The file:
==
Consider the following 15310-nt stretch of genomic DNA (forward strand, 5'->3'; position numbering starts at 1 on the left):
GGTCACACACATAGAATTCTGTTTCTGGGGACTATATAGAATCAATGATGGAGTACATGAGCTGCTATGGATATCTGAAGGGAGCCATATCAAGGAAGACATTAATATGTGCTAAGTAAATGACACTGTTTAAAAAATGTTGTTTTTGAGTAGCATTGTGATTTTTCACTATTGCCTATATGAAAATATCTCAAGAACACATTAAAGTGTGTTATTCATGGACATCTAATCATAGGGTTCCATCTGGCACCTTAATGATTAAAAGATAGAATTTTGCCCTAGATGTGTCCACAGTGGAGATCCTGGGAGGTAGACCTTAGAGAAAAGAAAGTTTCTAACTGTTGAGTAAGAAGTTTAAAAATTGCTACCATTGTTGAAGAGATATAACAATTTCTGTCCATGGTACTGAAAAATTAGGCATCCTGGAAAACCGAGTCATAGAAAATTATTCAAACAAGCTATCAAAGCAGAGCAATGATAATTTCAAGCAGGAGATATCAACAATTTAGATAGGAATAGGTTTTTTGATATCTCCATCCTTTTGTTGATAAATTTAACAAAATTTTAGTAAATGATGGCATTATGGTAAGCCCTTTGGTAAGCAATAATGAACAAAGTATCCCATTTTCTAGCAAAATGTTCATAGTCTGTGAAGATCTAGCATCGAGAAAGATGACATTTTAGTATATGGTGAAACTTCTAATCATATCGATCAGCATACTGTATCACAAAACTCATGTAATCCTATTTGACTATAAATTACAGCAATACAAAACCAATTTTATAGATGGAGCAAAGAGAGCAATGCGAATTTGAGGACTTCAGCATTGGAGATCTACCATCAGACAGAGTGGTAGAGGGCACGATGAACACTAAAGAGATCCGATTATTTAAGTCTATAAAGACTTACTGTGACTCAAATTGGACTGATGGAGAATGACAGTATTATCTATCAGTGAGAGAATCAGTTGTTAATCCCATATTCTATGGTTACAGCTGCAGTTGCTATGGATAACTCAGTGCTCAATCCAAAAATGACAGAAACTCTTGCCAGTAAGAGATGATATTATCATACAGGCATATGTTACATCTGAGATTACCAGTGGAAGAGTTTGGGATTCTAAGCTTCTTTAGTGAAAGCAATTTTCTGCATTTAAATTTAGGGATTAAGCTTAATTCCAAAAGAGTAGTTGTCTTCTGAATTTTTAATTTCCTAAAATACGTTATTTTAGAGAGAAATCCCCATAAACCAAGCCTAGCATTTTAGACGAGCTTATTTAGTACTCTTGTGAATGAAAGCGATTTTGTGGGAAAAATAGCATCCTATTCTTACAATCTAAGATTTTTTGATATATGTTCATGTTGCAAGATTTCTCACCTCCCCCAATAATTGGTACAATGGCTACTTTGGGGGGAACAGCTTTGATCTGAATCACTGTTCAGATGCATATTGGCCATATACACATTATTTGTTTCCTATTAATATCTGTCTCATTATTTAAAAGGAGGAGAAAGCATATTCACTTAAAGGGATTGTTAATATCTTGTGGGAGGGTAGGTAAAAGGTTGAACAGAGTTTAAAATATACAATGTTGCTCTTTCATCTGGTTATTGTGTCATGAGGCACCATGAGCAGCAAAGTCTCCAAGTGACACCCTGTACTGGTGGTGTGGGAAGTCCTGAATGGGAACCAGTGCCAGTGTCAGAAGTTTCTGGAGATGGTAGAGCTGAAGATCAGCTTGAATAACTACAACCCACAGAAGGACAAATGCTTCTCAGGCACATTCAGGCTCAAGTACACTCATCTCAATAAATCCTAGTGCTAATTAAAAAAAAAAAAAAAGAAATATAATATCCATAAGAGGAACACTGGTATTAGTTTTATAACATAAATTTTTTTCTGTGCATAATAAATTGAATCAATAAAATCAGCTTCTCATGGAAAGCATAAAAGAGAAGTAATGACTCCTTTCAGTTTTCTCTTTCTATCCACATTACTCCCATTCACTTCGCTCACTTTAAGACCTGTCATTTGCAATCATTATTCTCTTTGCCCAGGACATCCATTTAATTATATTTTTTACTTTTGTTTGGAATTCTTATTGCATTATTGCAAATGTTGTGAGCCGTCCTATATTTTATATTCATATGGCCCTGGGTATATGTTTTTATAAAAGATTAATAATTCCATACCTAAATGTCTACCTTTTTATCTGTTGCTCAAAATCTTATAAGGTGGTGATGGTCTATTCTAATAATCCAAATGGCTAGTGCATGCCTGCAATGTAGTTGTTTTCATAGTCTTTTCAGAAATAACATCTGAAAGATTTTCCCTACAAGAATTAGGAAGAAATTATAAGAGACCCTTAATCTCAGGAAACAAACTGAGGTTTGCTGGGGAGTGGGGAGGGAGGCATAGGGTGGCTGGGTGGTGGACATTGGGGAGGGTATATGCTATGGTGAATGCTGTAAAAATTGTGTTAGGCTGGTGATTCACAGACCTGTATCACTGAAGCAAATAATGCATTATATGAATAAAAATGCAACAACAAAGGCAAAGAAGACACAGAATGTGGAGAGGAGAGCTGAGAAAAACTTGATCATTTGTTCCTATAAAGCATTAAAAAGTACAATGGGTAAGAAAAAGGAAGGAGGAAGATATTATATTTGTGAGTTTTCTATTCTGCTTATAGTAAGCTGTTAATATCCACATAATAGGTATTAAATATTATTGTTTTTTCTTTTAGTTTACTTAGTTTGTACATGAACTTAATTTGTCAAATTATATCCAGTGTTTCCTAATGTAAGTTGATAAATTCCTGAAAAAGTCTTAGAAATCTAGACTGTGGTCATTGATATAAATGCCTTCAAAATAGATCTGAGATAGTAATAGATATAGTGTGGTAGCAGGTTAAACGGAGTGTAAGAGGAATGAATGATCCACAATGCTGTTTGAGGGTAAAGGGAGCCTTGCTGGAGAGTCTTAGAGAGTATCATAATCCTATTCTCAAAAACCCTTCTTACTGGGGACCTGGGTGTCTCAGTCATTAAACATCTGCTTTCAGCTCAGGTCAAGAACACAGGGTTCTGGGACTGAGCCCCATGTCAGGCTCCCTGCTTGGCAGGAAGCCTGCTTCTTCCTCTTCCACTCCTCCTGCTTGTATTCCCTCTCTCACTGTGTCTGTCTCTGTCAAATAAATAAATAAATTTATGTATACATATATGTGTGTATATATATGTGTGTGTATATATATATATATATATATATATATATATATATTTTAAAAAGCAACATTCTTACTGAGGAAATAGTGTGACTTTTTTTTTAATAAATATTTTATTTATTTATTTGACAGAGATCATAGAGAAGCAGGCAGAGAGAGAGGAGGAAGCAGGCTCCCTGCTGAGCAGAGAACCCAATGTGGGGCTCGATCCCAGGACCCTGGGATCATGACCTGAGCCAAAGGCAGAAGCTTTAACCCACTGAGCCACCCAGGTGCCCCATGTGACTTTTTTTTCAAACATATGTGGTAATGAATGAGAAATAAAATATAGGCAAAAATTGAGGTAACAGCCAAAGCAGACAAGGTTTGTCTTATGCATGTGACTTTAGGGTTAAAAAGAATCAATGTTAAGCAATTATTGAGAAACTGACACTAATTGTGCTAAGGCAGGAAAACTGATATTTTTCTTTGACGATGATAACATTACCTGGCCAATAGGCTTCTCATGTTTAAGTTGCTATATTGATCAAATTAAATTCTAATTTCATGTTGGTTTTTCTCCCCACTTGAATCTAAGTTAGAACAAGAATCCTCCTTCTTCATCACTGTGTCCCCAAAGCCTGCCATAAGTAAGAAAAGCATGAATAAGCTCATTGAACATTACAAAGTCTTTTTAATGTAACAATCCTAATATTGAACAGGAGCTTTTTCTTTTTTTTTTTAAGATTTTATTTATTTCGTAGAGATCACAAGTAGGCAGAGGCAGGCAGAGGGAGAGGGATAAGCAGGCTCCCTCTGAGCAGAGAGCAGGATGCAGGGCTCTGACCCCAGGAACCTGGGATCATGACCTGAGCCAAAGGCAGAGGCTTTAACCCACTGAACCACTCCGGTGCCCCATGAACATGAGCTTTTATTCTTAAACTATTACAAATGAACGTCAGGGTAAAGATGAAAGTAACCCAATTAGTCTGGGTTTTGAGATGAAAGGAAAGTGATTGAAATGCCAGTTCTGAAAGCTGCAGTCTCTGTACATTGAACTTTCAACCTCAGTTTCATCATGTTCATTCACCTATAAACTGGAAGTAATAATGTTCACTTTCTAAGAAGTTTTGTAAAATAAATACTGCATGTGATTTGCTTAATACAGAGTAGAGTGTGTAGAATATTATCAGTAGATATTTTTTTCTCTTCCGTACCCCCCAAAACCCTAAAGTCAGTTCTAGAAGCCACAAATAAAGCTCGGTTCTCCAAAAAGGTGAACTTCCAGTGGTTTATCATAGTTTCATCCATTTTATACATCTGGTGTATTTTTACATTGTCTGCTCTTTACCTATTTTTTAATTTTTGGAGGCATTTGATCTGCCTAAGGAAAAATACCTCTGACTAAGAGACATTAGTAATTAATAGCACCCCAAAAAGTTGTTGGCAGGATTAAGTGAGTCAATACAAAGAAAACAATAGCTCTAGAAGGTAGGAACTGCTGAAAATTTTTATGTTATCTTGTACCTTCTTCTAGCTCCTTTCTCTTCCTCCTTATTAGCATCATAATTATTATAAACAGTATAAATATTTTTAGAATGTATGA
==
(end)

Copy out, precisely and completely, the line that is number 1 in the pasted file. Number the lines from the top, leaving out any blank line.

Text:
Consider the following 15310-nt stretch of genomic DNA (forward strand, 5'->3'; position numbering starts at 1 on the left):